Do You Think Your Husband Has Asperger’s?

Do You Think Your Husband Has Asperger’s?  I’ve been married to my husband for twenty years and from the beginning, I thought he might be on the spectrum.  We all are to a certain degree but those who suffer from the syndrome show signs of severe debilitation which affect social interaction, behavior, and communication.  What exactly is Asperger’s?  Asperger’s syndrome is a developmental disorder characterized as an autism spectrum disorder  (ASD).

A person with Asperger’s, an Aspie, is very high functioning and has no problem with basic speech, are quite intelligent and capable.

Common traits of Asperger’s include:

  1. Not being thoughtful – despite any ill intent, the impact may appear rude or callous.
  2. Have memory problems – forgetful
  3. Have a lack of theory of mind (Mindblindness) – incapable of putting themselves “into someone else’s shoes.”  Cannot conceptualize, understand or predict knowledge, thoughts, and beliefs, emotions, feelings and desires, behavior, actions, and intentions of another person.
  4. No self-awareness.
  5. Time management problems – lose track of time as they can become involved in restricted or special interests.
  6. Have a narrow range of interests – hyper-focused on one (often very specific) hobby.
  7. Show little to no empathy.
  8. Have sensory problems – sensitive to bright light, loud sound, skin sensitivities, and sometimes taste.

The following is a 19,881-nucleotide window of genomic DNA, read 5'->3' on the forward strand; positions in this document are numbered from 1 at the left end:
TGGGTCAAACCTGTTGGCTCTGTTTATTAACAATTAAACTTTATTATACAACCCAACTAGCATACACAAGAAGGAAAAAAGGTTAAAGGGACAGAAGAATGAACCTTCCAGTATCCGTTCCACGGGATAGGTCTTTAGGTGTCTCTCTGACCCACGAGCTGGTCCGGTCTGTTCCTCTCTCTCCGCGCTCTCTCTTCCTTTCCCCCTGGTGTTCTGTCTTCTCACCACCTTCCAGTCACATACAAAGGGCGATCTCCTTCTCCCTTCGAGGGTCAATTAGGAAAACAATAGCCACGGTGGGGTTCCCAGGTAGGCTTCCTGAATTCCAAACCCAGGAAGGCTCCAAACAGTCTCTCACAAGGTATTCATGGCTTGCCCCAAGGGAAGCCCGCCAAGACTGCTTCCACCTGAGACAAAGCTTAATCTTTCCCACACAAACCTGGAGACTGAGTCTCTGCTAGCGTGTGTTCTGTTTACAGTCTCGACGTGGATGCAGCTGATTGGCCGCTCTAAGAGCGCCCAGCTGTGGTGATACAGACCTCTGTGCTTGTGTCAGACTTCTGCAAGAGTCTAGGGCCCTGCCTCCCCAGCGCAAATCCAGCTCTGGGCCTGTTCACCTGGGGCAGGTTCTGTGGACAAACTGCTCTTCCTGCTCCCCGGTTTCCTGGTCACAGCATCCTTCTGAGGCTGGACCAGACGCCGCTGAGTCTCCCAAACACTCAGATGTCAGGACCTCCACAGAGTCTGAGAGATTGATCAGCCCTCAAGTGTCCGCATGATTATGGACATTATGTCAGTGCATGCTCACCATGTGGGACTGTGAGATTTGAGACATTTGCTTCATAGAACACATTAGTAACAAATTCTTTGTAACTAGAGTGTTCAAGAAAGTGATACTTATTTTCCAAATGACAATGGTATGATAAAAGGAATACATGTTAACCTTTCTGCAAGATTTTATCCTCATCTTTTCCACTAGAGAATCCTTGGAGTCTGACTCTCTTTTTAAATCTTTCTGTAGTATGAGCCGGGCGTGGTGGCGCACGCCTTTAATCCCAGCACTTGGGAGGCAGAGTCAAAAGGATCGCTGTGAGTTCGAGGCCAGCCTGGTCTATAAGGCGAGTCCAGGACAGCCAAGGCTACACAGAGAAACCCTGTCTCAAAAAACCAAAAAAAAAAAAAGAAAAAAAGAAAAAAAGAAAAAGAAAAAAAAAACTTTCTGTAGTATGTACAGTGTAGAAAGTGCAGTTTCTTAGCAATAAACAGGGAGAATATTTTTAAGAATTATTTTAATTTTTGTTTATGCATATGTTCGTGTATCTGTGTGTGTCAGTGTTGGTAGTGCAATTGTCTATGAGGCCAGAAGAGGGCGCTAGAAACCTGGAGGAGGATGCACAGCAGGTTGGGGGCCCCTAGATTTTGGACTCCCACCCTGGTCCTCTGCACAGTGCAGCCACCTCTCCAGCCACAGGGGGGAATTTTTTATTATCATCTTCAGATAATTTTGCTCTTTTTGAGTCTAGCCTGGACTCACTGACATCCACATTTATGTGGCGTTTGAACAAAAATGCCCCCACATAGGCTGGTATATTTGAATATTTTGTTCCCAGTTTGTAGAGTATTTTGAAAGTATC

9. Repetitive behaviors – like routine, have little tolerance for change, inflexible.
  10. Struggle for small talk – limited relational skills.
  11. Conversations can be one-sided.
  12. Difficulty making friends.
  13. Have awkward moments and mannerisms.
  14. Little eye contact.

As a Marriage Counselor married to someone on the spectrum I’m working with and able to help Neurodiverse Couples (a couple is neurodiverse when one or both partners has an Asperger / Autism Spectrum profile) focus on problem-solving, developing coping strategies for one or both partners, and acquiring relational and communication skills through putting systems in place and implementing a process that is successful.

I love my husband as he is a kind, generous, and intelligent man. I didn’t want to leave the relationship so I educated myself on this syndrome and acquired the coping skills to manage my emotions (Cassandra Syndrome) more appropriately while getting my husband the tools he needed to be more relational.  We have put systems in place and are implementing a process that is actually working well.

For more information on being able to move forward with your Aspie husband please contact me at (858) 735-1139.  I know I can help.

 

 

 

 

 

 

 

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